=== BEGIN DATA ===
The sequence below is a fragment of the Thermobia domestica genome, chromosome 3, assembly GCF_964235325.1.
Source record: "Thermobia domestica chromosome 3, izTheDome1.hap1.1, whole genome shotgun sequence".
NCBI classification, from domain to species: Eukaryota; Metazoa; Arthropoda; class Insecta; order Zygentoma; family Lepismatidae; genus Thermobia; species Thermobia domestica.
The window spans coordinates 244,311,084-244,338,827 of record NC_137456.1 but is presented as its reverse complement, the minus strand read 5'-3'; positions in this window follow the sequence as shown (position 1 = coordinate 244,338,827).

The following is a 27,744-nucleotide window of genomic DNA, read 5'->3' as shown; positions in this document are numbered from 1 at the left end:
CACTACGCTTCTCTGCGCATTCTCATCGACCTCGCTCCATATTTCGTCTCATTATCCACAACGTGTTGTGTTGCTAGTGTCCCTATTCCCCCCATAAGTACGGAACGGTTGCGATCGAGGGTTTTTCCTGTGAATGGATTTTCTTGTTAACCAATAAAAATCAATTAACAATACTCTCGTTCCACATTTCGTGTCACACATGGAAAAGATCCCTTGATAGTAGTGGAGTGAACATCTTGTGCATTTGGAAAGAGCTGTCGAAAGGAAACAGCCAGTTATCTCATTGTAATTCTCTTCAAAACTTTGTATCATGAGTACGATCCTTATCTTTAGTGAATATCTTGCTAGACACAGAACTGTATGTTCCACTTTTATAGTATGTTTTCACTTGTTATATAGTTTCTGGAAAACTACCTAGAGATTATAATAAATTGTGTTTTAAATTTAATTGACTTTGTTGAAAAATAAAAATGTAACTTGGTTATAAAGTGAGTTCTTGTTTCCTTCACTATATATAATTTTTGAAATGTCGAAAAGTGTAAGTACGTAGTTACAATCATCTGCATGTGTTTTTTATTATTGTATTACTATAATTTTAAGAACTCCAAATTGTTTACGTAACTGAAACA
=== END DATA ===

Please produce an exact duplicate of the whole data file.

The sequence below is a fragment of the Thermobia domestica genome, chromosome 3, assembly GCF_964235325.1.
Source record: "Thermobia domestica chromosome 3, izTheDome1.hap1.1, whole genome shotgun sequence".
NCBI classification, from domain to species: Eukaryota; Metazoa; Arthropoda; class Insecta; order Zygentoma; family Lepismatidae; genus Thermobia; species Thermobia domestica.
The window spans coordinates 244,311,084-244,338,827 of record NC_137456.1 but is presented as its reverse complement, the minus strand read 5'-3'; positions in this window follow the sequence as shown (position 1 = coordinate 244,338,827).

The following is a 27,744-nucleotide window of genomic DNA, read 5'->3' as shown; positions in this document are numbered from 1 at the left end:
CACTACGCTTCTCTGCGCATTCTCATCGACCTCGCTCCATATTTCGTCTCATTATCCACAACGTGTTGTGTTGCTAGTGTCCCTATTCCCCCCATAAGTACGGAACGGTTGCGATCGAGGGTTTTTCCTGTGAATGGATTTTCTTGTTAACCAATAAAAATCAATTAACAATACTCTCGTTCCACATTTCGTGTCACACATGGAAAAGATCCCTTGATAGTAGTGGAGTGAACATCTTGTGCATTTGGAAAGAGCTGTCGAAAGGAAACAGCCAGTTATCTCATTGTAATTCTCTTCAAAACTTTGTATCATGAGTACGATCCTTATCTTTAGTGAATATCTTGCTAGACACAGAACTGTATGTTCCACTTTTATAGTATGTTTTCACTTGTTATATAGTTTCTGGAAAACTACCTAGAGATTATAATAAATTGTGTTTTAAATTTAATTGACTTTGTTGAAAAATAAAAATGTAACTTGGTTATAAAGTGAGTTCTTGTTTCCTTCACTATATATAATTTTTGAAATGTCGAAAAGTGTAAGTACGTAGTTACAATCATCTGCATGTGTTTTTTATTATTGTATTACTATAATTTTAAGAACTCCAAATTGTTTACGTAACTGAAACA